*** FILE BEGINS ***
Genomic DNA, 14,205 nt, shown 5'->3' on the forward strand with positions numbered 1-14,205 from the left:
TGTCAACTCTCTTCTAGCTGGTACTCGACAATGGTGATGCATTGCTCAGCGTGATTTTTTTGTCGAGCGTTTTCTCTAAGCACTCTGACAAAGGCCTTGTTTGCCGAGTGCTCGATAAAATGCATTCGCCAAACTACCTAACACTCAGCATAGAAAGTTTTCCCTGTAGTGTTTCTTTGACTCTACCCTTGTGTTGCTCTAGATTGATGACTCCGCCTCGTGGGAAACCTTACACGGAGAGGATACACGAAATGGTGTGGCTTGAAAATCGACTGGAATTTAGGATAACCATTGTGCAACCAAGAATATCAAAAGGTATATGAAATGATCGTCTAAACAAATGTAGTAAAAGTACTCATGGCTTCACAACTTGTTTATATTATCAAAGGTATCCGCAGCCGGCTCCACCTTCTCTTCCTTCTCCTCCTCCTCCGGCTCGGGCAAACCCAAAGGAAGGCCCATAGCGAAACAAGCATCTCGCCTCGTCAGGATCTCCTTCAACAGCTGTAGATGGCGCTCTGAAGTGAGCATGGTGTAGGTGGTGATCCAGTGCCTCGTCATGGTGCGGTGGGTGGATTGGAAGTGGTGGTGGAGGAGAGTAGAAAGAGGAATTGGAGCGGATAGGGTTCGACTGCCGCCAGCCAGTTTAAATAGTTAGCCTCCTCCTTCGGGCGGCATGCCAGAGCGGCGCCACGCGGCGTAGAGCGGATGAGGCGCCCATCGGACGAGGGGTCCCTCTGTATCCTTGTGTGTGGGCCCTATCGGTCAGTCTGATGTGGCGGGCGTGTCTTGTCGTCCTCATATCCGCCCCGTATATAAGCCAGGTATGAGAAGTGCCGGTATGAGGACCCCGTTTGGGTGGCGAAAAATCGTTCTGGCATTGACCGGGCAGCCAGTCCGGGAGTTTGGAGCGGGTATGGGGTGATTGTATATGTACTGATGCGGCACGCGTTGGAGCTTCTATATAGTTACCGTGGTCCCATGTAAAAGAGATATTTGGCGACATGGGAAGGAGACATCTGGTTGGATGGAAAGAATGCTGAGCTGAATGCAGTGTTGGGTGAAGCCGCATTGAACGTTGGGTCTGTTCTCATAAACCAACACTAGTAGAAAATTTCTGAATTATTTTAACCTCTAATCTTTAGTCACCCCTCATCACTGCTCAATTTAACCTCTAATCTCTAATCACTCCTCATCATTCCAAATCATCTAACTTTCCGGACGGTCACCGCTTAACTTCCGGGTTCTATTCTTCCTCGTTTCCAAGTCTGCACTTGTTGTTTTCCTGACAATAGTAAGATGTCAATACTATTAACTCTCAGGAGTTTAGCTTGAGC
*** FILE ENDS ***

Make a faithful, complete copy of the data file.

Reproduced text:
Genomic DNA, 14,205 nt, shown 5'->3' on the forward strand with positions numbered 1-14,205 from the left:
TGTCAACTCTCTTCTAGCTGGTACTCGACAATGGTGATGCATTGCTCAGCGTGATTTTTTTGTCGAGCGTTTTCTCTAAGCACTCTGACAAAGGCCTTGTTTGCCGAGTGCTCGATAAAATGCATTCGCCAAACTACCTAACACTCAGCATAGAAAGTTTTCCCTGTAGTGTTTCTTTGACTCTACCCTTGTGTTGCTCTAGATTGATGACTCCGCCTCGTGGGAAACCTTACACGGAGAGGATACACGAAATGGTGTGGCTTGAAAATCGACTGGAATTTAGGATAACCATTGTGCAACCAAGAATATCAAAAGGTATATGAAATGATCGTCTAAACAAATGTAGTAAAAGTACTCATGGCTTCACAACTTGTTTATATTATCAAAGGTATCCGCAGCCGGCTCCACCTTCTCTTCCTTCTCCTCCTCCTCCGGCTCGGGCAAACCCAAAGGAAGGCCCATAGCGAAACAAGCATCTCGCCTCGTCAGGATCTCCTTCAACAGCTGTAGATGGCGCTCTGAAGTGAGCATGGTGTAGGTGGTGATCCAGTGCCTCGTCATGGTGCGGTGGGTGGATTGGAAGTGGTGGTGGAGGAGAGTAGAAAGAGGAATTGGAGCGGATAGGGTTCGACTGCCGCCAGCCAGTTTAAATAGTTAGCCTCCTCCTTCGGGCGGCATGCCAGAGCGGCGCCACGCGGCGTAGAGCGGATGAGGCGCCCATCGGACGAGGGGTCCCTCTGTATCCTTGTGTGTGGGCCCTATCGGTCAGTCTGATGTGGCGGGCGTGTCTTGTCGTCCTCATATCCGCCCCGTATATAAGCCAGGTATGAGAAGTGCCGGTATGAGGACCCCGTTTGGGTGGCGAAAAATCGTTCTGGCATTGACCGGGCAGCCAGTCCGGGAGTTTGGAGCGGGTATGGGGTGATTGTATATGTACTGATGCGGCACGCGTTGGAGCTTCTATATAGTTACCGTGGTCCCATGTAAAAGAGATATTTGGCGACATGGGAAGGAGACATCTGGTTGGATGGAAAGAATGCTGAGCTGAATGCAGTGTTGGGTGAAGCCGCATTGAACGTTGGGTCTGTTCTCATAAACCAACACTAGTAGAAAATTTCTGAATTATTTTAACCTCTAATCTTTAGTCACCCCTCATCACTGCTCAATTTAACCTCTAATCTCTAATCACTCCTCATCATTCCAAATCATCTAACTTTCCGGACGGTCACCGCTTAACTTCCGGGTTCTATTCTTCCTCGTTTCCAAGTCTGCACTTGTTGTTTTCCTGACAATAGTAAGATGTCAATACTATTAACTCTCAGGAGTTTAGCTTGAGC